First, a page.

Eighty-year-old artist and East Ham school teacher exhibits work at Mile End Pavilion
10:40 12 July 2013
The changing face of the people and buildings in East London are captured in canvasses by an 80-year-old artist.
Melvyn Robinson, who will become an octogenarian, on Saturday works with geometric structures to reflect how the environment around him has developed.
Nearly a hundred works of arts, many of them never shown before, make up the first large scale exhibition of his work at the Mile End Art Pavilion to coincide with his 80th Birthday. The exhibition ends this Sunday.
Most of the paintings explore the make up of structures by using a series of geometric shapes.
But others try to capture the “typical” people and buildings around Hackney where he lives.
One of them, which uses octagon shapes to make up the painting, is entitled Hackney Flats and was inspired by buildings in a side street to Well Street.
Melvyn explained: “It has typical Hackney people and buildings that echo East London architecture.
“In the buildings there are a man and a wife of different ethnic backgrounds having a cup of tea while an undesirable person wearing a hoot is sneaking past.
“There are also two ladies, again from different ethnic backgrounds, having a chat over the washing while a hooligan is climbing across another balcony.”
Melvyn who came to East London 40 years ago says he has seen “tremendous” improvements in the area.
He said: “It’s amazing, I remember when Hackney was regarded as an undesirable area of London. Since then there has been a tremendous uplift in the area, its architecture and people.
On the whole Melvyn feels the changes have been positive. But said: “I would just hope that the housing problems that young people have are addressed and that a lot more help was given with getting a mortgage.”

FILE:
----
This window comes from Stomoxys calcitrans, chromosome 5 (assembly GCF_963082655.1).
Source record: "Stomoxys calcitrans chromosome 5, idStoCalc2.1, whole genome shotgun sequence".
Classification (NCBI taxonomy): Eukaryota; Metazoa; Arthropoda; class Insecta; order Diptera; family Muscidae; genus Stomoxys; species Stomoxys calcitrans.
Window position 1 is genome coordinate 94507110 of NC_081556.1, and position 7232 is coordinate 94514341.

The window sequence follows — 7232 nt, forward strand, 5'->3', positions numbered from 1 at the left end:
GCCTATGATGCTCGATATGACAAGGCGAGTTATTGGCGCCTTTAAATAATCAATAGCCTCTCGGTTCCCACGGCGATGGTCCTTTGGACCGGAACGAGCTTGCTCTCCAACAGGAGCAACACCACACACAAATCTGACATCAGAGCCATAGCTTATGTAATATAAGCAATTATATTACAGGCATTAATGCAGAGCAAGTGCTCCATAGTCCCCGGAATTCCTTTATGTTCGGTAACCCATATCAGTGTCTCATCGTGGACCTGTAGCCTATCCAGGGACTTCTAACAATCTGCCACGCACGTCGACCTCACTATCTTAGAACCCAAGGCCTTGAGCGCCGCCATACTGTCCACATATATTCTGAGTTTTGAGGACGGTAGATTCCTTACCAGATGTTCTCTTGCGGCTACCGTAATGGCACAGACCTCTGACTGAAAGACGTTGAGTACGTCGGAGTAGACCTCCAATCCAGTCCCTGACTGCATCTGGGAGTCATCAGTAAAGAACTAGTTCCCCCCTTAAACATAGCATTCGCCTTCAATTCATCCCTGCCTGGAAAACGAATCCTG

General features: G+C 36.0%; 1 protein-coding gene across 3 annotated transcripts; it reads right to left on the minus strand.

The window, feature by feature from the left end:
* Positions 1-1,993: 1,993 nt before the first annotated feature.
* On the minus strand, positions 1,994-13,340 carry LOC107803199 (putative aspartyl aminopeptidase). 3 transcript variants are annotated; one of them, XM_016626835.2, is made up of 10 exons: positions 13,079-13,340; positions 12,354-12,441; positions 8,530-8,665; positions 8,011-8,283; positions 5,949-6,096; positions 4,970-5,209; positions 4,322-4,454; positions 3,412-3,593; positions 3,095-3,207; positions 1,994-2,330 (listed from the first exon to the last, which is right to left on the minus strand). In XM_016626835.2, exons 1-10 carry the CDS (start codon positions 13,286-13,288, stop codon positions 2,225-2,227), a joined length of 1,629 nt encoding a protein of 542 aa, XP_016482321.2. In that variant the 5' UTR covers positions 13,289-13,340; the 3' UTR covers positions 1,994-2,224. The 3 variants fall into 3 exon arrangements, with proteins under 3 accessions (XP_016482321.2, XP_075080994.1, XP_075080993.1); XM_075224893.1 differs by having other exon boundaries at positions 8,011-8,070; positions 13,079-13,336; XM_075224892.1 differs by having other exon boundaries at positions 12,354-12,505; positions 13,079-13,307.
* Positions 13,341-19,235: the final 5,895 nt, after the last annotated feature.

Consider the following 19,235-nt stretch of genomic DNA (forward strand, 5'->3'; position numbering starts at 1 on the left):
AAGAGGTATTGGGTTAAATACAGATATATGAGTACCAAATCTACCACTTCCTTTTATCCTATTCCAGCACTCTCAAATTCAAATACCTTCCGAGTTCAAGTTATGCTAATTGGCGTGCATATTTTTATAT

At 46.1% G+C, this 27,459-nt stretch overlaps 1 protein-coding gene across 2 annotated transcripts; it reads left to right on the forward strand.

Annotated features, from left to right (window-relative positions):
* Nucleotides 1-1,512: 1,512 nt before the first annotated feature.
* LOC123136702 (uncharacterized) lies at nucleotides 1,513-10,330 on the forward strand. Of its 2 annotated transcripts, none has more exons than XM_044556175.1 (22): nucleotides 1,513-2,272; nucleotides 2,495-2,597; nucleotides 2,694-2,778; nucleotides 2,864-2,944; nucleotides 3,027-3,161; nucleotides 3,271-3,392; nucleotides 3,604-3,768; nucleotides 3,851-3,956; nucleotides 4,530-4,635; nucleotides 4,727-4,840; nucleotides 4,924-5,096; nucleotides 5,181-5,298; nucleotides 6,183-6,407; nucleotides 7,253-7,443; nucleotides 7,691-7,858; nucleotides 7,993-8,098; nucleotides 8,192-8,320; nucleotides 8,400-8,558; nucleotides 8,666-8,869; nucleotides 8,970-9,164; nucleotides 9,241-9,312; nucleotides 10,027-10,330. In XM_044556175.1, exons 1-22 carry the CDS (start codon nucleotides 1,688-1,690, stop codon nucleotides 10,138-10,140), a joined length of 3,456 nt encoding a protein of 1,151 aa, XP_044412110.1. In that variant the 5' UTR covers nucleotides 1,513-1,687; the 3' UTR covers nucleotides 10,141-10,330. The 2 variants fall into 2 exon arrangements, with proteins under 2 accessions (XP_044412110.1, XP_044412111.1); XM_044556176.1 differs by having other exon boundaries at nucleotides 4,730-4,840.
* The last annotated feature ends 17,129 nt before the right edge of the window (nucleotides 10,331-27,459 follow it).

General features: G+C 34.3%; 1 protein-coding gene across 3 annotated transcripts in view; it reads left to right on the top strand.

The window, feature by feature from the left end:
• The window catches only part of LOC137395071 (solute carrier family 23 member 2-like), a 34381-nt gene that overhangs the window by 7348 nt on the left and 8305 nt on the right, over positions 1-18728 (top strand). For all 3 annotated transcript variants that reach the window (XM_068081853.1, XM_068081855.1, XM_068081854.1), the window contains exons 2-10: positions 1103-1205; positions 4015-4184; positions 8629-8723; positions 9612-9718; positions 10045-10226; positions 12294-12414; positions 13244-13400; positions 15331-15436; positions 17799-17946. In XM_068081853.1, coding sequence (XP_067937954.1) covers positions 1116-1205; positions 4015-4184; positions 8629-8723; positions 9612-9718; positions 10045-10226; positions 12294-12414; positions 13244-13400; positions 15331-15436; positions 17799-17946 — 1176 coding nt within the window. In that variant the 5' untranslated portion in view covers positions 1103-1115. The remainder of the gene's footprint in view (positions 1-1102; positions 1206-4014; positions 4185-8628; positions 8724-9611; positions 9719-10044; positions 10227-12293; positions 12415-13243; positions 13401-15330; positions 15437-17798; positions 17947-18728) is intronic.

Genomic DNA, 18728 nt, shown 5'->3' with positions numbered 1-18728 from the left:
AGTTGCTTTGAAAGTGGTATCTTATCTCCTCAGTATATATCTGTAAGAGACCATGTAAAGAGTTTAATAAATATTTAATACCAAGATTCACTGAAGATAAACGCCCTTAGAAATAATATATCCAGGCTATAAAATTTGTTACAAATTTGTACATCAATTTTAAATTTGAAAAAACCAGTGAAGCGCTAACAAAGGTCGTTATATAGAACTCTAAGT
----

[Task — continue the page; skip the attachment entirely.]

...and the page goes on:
Born in Barnsley, South Yorkshire, Melvyn’s says it was after winning an arts prize at school that he decided to go to arts college. He says his father, who was a miner and his mother, who were a seamstress were supportive of his career choice. Although Melvyn says that his father once said that if he had been an engineer he might have been able to understand.
It was a job advertised in the Docklands for an arts teacher at East Ham Boys Grammar School that first brought Melvyn to London.
After starting out as what he describes as a “Sunday artist” he was later able to make a living from his works and now has a studio in Bow while living in Hackney.
His paintings in the exhibition have been divided into five categories to reflect the evolution in his work.
Melvyn says it was a book by Scottish biologist and mathematician, Sir D’Arcy Wentworth Thompson, called On the Growth of Form, that sparked his interest in geometry.
Melvyn said: “I think geometry is an important part of both the growth of organic life and the structure of architecture and buildings.”
When Melvyn is not painting he has also been involved with theatre and played the piano and trombone in a jazz band - a pursuit reflected in another of his works depicting musicians in bowler hats.
Melvyn said: I hope the picture is a visual joke about how musicians try to play everything.”
The collection of his lifetime works was on show at Mile End Art Pavilion until Sunday to coincide with his Birthday.
But viewings at his studio can be arranged by phoning his daughter Rosetta Robinson on 07925838898.